Empowerment at its most joyful is lighting up the stage in a whole new way with & Juliet.
A Melbourne theatre audience has never burst into spontaneous applause, waving arms and ovations to this extent but that’s the power of this show and particularly these performances. It’s musical theatre that welcomes, without beckoning, that audience response, driven by Max Martin’s genius pop songbook, structured around 30 of his hits by stars such as Katy Perry, Britney Spears, and Pink. A type of anthem piece for self-empowerment and self-realisation.
Unlike other girl power shows, from stalwart Mamma Mia! to Wicked and Six, & Juliet takes a broader brush to encompass the triumph of living a true life whether that’s being gender fluid, feminist or learning to follow your own path.
As such, it makes for one of the most uplifting, irresistible, and energising nights in the theatre. It speaks directly to a young audience who may recognise their own journey on stage, but older audience members can appreciate their moment to liberate just as much, delighting in a more inclusive horizon.
The show sees William Shakespeare, played well by Rob Mills, being challenged by his spirited, disgruntled wife Anne Hathaway to rewrite the ending of Romeo and Juliet so Juliet doesn’t die. That’s the starting point for a new set of adventures for Juliet, ultimately finding herself.
Romeo, it must be said, is presented as a much less impactful sop but even he finds his truth, admitting what may be interpreted as failings. Played by Blake Appelqvist, they give an outstanding performance of It’s My Life which must be one of the most arresting Act 1 closures in musical theatre.
The songs, and their execution, are the show’s strength. Singing is consistently impressive in brilliant casting, led by relative newcomer Lorinda May Merrypor as Juliet. She’s the teen who’s bumbling through dramas and living on her emotions, towards the final roar of claiming her self-confidence. She’s engaging, with a voice as effortless as it is powerful. We have a bright new talent in Merrypor. In fact, this production, the first outside the UK where the show opened in 2019 and New York where it only opened last November, sees the debut of seven new young musical theatre talents.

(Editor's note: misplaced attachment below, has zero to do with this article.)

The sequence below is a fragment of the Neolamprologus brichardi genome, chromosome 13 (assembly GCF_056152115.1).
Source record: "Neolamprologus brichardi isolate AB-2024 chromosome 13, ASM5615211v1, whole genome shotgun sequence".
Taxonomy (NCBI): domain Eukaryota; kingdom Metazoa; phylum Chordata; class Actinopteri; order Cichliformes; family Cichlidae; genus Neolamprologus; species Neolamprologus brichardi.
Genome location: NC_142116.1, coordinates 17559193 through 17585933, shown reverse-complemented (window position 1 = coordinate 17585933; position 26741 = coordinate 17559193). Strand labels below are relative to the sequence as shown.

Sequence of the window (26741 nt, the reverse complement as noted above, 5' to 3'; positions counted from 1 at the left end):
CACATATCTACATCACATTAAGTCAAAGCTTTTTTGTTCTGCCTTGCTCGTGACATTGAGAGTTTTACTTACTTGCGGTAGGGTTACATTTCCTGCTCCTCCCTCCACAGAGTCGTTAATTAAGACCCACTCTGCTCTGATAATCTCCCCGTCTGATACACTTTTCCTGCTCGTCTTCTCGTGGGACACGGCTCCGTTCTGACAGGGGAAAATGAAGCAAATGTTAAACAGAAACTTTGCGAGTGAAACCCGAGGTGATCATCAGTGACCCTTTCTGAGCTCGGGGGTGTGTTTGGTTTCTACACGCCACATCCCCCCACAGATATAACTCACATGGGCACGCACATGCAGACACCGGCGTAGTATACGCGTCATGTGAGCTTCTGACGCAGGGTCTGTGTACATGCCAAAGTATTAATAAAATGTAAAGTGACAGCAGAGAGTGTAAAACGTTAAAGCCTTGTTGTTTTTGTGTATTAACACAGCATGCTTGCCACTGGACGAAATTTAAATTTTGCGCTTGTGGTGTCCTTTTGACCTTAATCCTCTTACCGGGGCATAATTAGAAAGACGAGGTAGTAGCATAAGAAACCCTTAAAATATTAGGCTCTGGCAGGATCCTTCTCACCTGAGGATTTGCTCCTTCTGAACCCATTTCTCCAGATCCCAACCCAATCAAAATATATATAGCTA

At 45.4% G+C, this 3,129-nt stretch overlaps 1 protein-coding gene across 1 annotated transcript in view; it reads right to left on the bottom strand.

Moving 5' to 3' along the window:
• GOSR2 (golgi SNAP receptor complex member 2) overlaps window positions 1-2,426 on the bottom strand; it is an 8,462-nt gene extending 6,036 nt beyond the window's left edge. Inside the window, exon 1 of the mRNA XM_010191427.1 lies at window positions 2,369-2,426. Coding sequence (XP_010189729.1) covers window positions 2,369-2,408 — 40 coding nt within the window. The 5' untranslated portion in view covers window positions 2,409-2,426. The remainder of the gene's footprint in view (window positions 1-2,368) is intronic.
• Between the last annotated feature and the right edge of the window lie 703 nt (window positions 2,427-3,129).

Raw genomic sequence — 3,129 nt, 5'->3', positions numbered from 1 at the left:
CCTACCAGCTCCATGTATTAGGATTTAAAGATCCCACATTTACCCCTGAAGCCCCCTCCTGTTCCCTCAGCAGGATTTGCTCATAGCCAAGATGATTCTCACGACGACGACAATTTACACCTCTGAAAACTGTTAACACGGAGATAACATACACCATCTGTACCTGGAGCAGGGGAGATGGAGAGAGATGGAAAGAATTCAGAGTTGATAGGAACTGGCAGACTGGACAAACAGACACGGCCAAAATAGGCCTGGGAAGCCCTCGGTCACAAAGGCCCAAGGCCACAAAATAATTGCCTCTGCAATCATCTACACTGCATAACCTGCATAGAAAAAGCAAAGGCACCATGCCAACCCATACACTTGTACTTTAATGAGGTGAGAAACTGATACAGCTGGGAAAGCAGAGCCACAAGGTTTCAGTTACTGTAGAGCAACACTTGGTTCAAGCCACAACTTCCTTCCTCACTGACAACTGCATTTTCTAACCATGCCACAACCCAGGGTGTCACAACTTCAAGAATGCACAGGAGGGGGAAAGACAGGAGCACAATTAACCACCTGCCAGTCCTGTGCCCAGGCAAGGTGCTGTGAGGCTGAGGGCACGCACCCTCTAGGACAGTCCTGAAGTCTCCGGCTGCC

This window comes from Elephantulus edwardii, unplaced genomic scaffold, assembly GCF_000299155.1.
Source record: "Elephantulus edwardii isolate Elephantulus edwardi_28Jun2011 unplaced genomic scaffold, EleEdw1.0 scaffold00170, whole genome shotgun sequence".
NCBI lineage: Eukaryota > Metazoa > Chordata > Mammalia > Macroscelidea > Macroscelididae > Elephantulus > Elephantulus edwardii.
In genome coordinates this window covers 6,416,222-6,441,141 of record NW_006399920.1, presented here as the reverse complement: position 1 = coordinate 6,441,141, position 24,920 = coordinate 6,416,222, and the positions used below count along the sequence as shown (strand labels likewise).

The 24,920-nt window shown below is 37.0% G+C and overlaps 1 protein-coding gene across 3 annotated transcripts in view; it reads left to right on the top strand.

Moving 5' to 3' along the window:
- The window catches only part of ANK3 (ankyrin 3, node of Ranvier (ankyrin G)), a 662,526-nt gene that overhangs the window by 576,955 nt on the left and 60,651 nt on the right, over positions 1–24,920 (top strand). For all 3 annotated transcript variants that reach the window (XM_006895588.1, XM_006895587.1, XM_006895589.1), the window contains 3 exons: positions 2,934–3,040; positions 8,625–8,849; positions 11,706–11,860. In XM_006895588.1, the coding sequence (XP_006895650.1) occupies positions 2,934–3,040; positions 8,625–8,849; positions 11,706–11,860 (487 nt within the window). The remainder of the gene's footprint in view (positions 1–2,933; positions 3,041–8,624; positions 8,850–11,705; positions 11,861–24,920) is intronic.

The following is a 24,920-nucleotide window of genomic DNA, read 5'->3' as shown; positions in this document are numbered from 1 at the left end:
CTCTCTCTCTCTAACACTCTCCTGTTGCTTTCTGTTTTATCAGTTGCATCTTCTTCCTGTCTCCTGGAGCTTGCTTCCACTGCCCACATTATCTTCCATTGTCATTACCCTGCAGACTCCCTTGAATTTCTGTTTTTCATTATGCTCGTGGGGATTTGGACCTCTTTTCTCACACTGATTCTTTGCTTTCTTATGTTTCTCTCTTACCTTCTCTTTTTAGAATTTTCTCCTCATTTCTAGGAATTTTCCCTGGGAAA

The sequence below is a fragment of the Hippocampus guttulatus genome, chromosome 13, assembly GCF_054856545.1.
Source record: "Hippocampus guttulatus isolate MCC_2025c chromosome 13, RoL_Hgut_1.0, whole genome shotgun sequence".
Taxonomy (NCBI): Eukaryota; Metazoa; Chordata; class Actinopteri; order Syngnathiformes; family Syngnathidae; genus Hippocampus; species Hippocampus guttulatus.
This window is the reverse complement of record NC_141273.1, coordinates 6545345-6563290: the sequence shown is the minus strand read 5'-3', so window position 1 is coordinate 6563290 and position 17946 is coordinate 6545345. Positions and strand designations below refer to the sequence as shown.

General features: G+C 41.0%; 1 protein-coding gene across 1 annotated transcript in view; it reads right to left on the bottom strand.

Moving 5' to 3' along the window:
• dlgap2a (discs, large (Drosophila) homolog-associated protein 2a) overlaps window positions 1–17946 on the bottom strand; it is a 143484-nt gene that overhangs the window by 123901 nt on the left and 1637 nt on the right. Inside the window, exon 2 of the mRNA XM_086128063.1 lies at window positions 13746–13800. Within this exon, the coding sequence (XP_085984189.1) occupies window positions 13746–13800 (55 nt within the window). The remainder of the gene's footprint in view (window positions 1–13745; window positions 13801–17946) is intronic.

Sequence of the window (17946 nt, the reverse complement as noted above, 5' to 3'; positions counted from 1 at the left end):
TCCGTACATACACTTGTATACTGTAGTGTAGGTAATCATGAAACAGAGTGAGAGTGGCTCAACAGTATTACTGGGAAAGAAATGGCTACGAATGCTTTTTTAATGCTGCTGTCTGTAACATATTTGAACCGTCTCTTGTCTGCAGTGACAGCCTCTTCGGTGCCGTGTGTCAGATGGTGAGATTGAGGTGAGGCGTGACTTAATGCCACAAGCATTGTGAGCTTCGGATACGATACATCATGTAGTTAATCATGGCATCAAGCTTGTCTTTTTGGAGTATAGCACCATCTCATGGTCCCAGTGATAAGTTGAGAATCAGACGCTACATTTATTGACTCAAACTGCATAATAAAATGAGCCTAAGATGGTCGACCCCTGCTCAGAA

It’s commendable, in a risky market, to give newcomers such as Yashith Fernando a leading role, playing Francois, Juliet’s rebound lover after Romeo. Fernando makes a mark as the teen struggling to find his identity and accept his feelings for Juliet’s best friend May, sung with warmth and command by Jesse Dutlow.
Casey Donovan is a hit as Juliet’s nurse. Her vocal aptitude is already well applauded but she’s cleverly comic in this role. Amy Lehpamer makes a welcome return to the stage, standing out for her musical theatre pedigree and command in all of its triple threat wonders, as the master of Juliet’s new destiny in Hathaway.
Hayden Tee, as Francois’ father Lance, leads the showstopper and the boys through one of their rare moments to shine, in Everybody (Backstreet’s Back).
The book by David West Read, acclaimed Schitt’s Creek writer, serves more as padding between the songs. The set ups to the songs are so literal they make for much of the humour. Those that are slightly less conspicuous, such as the set up to Oops!….I Did it Again are more artful.
Choreography by Jennifer Weber focuses on sharp arms and knee lifts, carrying the emotion of rising up against inhibiting restraints so it has street dancing references, all performed in hybrid renaissance/1990s grunge costumes.
But it’s the cast who brings the audience to its feet, celebrating this juke box musical for unashamed, unbridled joy.